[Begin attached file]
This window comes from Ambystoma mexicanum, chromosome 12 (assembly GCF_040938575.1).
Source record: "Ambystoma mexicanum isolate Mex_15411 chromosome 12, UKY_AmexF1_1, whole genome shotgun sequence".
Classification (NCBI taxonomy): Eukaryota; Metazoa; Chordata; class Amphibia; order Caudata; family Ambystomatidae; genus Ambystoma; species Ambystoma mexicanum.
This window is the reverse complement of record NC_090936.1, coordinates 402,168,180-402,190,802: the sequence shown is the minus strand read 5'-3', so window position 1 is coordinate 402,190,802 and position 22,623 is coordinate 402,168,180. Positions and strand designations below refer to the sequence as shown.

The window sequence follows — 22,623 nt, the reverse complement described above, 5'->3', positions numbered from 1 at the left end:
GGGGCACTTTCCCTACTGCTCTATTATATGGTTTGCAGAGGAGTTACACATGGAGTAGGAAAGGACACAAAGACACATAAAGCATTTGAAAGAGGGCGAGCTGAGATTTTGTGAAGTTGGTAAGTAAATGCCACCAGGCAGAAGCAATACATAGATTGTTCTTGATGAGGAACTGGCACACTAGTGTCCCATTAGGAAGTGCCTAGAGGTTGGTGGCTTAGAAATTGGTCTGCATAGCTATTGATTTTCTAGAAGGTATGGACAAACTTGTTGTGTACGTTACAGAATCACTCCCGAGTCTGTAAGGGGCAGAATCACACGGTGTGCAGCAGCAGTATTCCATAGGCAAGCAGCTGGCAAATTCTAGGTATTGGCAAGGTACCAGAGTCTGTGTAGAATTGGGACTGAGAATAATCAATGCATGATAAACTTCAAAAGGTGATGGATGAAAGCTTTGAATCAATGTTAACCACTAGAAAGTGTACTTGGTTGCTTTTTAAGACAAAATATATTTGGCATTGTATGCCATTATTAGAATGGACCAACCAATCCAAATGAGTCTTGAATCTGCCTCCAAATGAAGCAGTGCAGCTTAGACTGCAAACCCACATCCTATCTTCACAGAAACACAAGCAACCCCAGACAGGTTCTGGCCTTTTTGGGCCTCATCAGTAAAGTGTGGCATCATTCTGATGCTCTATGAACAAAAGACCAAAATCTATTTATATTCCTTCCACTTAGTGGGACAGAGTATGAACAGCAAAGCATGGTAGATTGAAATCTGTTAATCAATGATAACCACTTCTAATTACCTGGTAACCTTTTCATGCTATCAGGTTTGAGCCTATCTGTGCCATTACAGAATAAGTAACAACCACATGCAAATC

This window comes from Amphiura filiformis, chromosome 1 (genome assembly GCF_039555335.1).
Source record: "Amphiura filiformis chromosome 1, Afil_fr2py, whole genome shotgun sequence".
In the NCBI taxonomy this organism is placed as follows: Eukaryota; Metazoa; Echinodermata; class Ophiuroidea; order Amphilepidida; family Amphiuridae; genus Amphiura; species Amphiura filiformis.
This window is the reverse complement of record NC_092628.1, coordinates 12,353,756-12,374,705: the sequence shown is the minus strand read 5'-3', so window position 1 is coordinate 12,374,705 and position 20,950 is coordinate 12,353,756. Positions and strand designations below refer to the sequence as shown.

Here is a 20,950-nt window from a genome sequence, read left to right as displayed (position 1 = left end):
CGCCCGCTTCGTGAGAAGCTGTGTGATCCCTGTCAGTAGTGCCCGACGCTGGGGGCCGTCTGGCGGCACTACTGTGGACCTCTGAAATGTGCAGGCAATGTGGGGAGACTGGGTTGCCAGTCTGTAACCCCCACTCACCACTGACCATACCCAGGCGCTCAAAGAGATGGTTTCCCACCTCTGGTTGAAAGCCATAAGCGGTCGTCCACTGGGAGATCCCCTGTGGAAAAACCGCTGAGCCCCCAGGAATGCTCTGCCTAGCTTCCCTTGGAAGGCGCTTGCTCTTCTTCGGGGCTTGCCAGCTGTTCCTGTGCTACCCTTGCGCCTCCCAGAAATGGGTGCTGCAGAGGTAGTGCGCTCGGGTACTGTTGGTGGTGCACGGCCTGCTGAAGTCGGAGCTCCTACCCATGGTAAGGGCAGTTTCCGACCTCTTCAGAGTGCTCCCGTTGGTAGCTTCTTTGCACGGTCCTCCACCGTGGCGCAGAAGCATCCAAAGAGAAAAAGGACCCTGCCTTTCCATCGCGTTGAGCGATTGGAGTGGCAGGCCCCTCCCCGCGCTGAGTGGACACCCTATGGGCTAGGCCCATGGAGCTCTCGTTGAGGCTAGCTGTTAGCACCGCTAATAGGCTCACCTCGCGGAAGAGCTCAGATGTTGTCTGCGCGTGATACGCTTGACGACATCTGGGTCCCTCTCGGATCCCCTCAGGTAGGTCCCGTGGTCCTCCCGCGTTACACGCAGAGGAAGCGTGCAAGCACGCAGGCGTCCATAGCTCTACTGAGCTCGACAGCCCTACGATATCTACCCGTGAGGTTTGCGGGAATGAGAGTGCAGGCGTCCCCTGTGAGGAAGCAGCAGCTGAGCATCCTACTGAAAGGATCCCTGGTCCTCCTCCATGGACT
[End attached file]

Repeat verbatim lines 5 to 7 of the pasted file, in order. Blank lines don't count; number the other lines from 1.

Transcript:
The window sequence follows — 22,623 nt, the reverse complement described above, 5'->3', positions numbered from 1 at the left end:
GGGGCACTTTCCCTACTGCTCTATTATATGGTTTGCAGAGGAGTTACACATGGAGTAGGAAAGGACACAAAGACACATAAAGCATTTGAAAGAGGGCGAGCTGAGATTTTGTGAAGTTGGTAAGTAAATGCCACCAGGCAGAAGCAATACATAGATTGTTCTTGATGAGGAACTGGCACACTAGTGTCCCATTAGGAAGTGCCTAGAGGTTGGTGGCTTAGAAATTGGTCTGCATAGCTATTGATTTTCTAGAAGGTATGGACAAACTTGTTGTGTACGTTACAGAATCACTCCCGAGTCTGTAAGGGGCAGAATCACACGGTGTGCAGCAGCAGTATTCCATAGGCAAGCAGCTGGCAAATTCTAGGTATTGGCAAGGTACCAGAGTCTGTGTAGAATTGGGACTGAGAATAATCAATGCATGATAAACTTCAAAAGGTGATGGATGAAAGCTTTGAATCAATGTTAACCACTAGAAAGTGTACTTGGTTGCTTTTTAAGACAAAATATATTTGGCATTGTATGCCATTATTAGAATGGACCAACCAATCCAAATGAGTCTTGAATCTGCCTCCAAATGAAGCAGTGCAGCTTAGACTGCAAACCCACATCCTATCTTCACAGAAACACAAGCAACCCCAGACAGGTTCTGGCCTTTTTGGGCCTCATCAGTAAAGTGTGGCATCATTCTGATGCTCTATGAACAAAAGACCAAAATCTATTTATATTCCTTCCACTTAGTGGGACAGAGTATGAACAGCAAAGCATGGTAGATTGAAATCTGTTAATCAATGATAACCACTTCTAATTACCTGGTAACCTTTTCATGCTATCAGGTTTGAGCCTATCTGTGCCATTACAGAATAAGTAACAACCACATGCAAATC

This window comes from Amphiura filiformis, chromosome 1 (genome assembly GCF_039555335.1).